Avigdor Liberman cynical use of the haredi draft issue to torment Netanyahu has nauseatingly forced Israel into another utterly unnecessary election campaign; a campaign that means months more of deadlock in government policymaking and tons of hateful election rhetoric and divisiveness.
The excruciating coalition crisis we suffered through this week, courtesy of Yisrael Beytenu leader Avigdor (Yvette) Liberman, had nothing to do with drafting haredi men into the IDF.
This was not a “struggle for the character, identity and direction of the country,” as some over-enthusiastic Liberman-supporters blathered. It was not a “struggle over Israel’s fundamental values and push-back against the haredization of Israel.” Liberman is not a “symbol of proudly defiant secular Zionism,” nor was he playing hardball “for the future of Israel.”
Liberman doesn’t have a sliver of an idea how to coax or coerce Ultra-Orthodox into the army. Neither Liberman’s desired version of the haredi conscription law nor Prime Minister Netanyahu’s proposed version were going to en masse draft the Ultra-Orthodox into the army, nor would they truly sanction the haredi community into compliance.
Both suggested bills, like all previous such legislation, were bluffs. They were designed only to facilitate a modicum of very slow voluntary haredi integration into higher education and the modern workplace, and to ward-off impatient and unwise Supreme Court intervention in the matter.
Thus, Liberman’s going to the barricades on this issue to the point of forcing new elections (ugh!) was nothing more than bombastic posturing; a cockfight with Netanyahu meant to sadistically draw blood.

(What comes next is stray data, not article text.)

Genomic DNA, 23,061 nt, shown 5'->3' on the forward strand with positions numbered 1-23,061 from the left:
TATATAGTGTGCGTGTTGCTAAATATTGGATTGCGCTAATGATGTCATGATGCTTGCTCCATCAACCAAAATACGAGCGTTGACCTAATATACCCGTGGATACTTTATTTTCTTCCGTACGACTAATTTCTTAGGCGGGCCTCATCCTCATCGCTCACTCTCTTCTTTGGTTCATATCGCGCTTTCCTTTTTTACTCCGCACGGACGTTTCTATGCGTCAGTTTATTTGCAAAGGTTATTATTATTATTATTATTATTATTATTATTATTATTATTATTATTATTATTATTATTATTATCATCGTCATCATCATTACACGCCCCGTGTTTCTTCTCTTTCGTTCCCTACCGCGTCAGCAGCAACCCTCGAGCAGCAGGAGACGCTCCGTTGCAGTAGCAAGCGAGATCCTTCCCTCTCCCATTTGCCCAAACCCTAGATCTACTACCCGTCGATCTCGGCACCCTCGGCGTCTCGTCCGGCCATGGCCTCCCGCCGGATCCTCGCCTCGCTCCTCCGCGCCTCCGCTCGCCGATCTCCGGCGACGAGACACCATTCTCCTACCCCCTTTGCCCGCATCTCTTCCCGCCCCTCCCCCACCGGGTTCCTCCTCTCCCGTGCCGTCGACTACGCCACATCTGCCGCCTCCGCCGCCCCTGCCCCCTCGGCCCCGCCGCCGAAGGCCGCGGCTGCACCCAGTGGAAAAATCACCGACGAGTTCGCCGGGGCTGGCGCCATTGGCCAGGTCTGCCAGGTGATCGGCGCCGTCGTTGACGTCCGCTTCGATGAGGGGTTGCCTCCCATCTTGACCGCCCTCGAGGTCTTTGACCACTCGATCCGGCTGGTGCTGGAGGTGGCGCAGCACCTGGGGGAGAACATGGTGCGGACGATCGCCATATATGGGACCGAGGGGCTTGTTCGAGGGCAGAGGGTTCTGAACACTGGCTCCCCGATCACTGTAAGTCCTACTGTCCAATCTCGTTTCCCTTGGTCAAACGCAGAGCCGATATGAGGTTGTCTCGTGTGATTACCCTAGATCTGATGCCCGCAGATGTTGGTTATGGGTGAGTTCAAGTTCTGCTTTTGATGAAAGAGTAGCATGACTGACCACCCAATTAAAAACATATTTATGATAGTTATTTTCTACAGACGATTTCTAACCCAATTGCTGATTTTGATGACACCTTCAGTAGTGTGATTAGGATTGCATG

Liberman is a cross between French right-wing extremist Jean-Marie Le Pen – a populist rabble-rouser, and Russian strongman and former KGB agent Vladimir Putin – who excels at accruing power and asserting his relevance despite inherent weaknesses.
Alas, Liberman’s contribution to Israeli politics runs from negligible to detrimental. He has no record to speak of, aside from incitement and vindictiveness. I can’t think of a single positive contribution to Israeli society, economy, defense and foreign policy made by Liberman and his dictatorially hand-picked Knesset faction members over the past 30 years (quite a few of whom have ended-up in jail).
Does anybody remember Liberman’s tenures as national infrastructure minister, transport minister, minister of strategic affairs, minister of foreign affairs, and even defense minister? Is there a single concrete achievement or worthwhile doctrine that emerged from his tenure in these senior posts?
What I do remember well are Liberman’s many grandiloquent and violent eruptions on sensitive issues that require statesmanship and nuance – two qualities he lacks exceedingly.
Yvette the autocrat called for the bombing of the Aswan Dam in response to Egypt’s support of Yasser Arafat. He advocated the execution of Israeli Arab MPs who had contacts with Hamas. He said that Gaza should be “treated like Chechnya,” meaning Putin-style carpet bombing of civilian areas. He wanted to transfer Arabs of the Galilean triangle to Palestinian control, and to expel Arab citizens who refuse to pledge loyalty to the Jewish state.
Then there is Liberman’s ever-elastic pronouncements regarding Palestinian statehood, sometimes fiercely against and other times smarmily and suggestively in favor.
When he was seeking to ingratiate himself in Washington (as foreign minister), he declared that he would be willing to evacuate his home in Nokdim (a Gush Etzion settlement) in exchange for peace. What that really meant is that Liberman would readily sell his mother and sister in order to advance his political fortunes.
And so this week, Yvette cynically and maliciously dragged Netanyahu through the gutter, along with Netanyahu’s threadbare chances of avoiding indictment and all hopes for stable government.
Liberman nauseatingly pushed the country into another utterly unnecessary election campaign; a campaign that means months more of deadlock in government policy-making and tons of hateful election rhetoric and divisiveness.
It’s hard to give politicians a bad name or a worse reputation than they have now, but Lieberman is a doing a fine job of it.